The Marine infantryman will continue to be an essential element within the MEU(OMG) concept. Through modernization of the weapons and other capabilities of the individual Marine, the range and lethality of his engagements can be greatly expanded. The overarching requirement regarding infantry is providing mobility commensurate with the remainder of the force. There are numerous options in this regard, however the AAAV and the Bison, a troop carrying version of the (LAV), provide the two best options. The AAAV is not immediately available for service in the Fleet Marine Force, and although the AAAVs projected 25mm or 30mm gun is far superior to the Bison in terms of armament, direct fire engagements will not be the preferred method in the virtual-line-of-sight dominated battlefield of the future in which the OMG will fight. The obvious reason being that the MEU(OMG) is not survivable if fixed in direct fire engagement with a force superior in numbers, heavy direct fire weaponry, and artillery.

The Bison, with a lift capacity comparable to the AAAV, demonstrates tremendous operational potential in terms of operational range, mobility, and maintenance to operation time and cost. As with all other LAV variants, four Bison can be embarked upon an LCAC simultaneously, along with the mounted reinforced rifle platoon. The AAAV, not reliant upon the LCAC, will facilitate a larger and more rapid build up of combat power ashore but it's range, maintainability, and logistical footprint degrade from its potential for operational maneuver. The infantryman, although essential to OMG operations, is not the centerpiece and will not be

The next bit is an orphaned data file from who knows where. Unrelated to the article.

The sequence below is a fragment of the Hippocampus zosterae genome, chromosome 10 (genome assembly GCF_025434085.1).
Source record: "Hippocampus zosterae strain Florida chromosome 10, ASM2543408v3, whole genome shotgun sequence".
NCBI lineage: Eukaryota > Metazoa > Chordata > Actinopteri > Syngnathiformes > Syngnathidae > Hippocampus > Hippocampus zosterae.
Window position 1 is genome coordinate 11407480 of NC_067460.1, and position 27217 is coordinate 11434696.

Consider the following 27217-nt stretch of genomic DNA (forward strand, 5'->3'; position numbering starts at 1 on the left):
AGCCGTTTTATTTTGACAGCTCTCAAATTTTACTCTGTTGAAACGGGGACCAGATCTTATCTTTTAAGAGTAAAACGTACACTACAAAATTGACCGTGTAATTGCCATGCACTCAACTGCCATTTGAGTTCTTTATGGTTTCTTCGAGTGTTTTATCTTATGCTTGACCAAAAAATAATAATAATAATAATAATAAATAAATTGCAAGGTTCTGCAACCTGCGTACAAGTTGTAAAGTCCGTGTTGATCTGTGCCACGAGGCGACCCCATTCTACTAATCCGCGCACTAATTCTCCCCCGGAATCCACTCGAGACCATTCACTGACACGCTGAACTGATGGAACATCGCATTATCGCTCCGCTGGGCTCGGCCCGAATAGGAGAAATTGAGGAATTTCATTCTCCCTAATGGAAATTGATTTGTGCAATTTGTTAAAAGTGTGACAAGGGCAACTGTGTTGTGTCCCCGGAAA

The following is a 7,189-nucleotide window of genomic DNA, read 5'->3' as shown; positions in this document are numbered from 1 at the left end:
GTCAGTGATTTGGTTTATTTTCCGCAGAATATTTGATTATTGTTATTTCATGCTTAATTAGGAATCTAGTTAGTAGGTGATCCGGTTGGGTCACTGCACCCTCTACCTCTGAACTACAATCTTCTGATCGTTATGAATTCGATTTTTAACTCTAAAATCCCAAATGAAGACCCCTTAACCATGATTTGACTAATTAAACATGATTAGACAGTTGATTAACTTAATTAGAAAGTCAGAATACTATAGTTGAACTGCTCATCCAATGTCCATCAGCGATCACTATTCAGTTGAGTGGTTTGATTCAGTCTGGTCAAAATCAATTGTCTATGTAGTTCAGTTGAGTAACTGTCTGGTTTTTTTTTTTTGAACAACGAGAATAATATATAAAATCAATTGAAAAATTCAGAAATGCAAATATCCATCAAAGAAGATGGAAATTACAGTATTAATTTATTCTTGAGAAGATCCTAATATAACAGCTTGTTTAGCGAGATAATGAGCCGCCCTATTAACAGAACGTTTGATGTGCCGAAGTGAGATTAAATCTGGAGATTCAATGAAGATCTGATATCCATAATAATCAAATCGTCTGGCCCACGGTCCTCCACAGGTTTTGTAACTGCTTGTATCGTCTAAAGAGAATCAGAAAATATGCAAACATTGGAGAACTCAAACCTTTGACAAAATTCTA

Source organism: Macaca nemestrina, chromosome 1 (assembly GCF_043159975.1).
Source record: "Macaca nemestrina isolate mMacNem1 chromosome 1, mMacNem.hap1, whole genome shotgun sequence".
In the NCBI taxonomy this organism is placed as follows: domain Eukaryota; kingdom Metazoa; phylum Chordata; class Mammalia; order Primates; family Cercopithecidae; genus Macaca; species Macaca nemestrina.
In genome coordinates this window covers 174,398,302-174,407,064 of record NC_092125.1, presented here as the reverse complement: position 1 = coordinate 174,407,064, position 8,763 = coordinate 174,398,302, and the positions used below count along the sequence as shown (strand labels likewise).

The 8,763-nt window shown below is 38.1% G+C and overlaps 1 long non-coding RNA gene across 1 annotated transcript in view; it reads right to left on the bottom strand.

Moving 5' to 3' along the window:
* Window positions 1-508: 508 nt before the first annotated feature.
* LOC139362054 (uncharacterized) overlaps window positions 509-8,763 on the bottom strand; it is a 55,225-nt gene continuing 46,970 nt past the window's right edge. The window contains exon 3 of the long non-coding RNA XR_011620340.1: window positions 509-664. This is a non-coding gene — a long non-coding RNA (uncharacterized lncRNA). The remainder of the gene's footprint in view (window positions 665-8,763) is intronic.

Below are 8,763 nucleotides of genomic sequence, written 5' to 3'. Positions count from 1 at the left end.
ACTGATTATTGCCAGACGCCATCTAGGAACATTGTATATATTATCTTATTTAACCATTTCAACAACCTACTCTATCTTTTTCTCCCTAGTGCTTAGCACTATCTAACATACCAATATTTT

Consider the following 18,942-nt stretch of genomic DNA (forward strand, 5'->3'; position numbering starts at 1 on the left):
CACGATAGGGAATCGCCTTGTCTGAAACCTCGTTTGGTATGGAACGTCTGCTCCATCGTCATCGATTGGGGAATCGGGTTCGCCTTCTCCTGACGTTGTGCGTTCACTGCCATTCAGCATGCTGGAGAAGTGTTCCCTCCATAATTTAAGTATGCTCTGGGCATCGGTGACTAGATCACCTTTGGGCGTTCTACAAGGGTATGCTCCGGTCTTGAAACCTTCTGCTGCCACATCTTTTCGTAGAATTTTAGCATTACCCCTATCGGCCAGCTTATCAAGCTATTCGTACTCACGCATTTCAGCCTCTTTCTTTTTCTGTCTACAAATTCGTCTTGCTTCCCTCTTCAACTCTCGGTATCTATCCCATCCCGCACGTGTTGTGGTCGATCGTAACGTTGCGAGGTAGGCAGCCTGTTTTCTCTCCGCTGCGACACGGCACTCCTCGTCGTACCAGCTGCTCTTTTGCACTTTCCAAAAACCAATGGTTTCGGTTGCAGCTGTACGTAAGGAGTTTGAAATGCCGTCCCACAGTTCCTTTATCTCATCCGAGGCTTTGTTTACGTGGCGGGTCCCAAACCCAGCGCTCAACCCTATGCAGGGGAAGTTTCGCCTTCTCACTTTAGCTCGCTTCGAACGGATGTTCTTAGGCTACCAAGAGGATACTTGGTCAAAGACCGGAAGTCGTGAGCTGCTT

required in large numbers for the structure to execute deep, nonlinear, operational maneuver. The OMG structure will only include infantry which is organically mounted on the platforms task organized for the specific mission. The requirement for the MEU to retain the ability to perform all of the standard (SOC) missions will not allow significant alterations to the organic infantry battalion force structure.

FORCE PROTECTION

"In todays world and political climate, force protection is the name of the game."[25] This statement is particularly relevant to the operational envelope in which the MEU(OMG) will function, operating independently, and often isolated. Mobility and intelligence enhancement will increase force protection exponentially. The freedom of maneuver achieved through not being tied to a fixed logistical resupply site denies the enemy a target or potential center of gravity upon which to orient his forces. The ability to acquire targets at increased ranges by tethered or periscopic sights, UAV, JSTAR, or satellite enhance force protection by enabling the OMG to move before being acquired, closed with, fixed, and destroyed by a superior force. The ability to distinguish or identify friend from foe, now called combat identification, is an essential component of force protection, particularly in light of the long range lethality of the weapons systems employed, long range maneuver, and the potential dispersion and disjointed nature of forces spread across a nonlinear battlefield. The combat identification system developed must be responsive to the high mobility requirement of the OMG; it should include a comprehensive battlespace combat identification protective zone.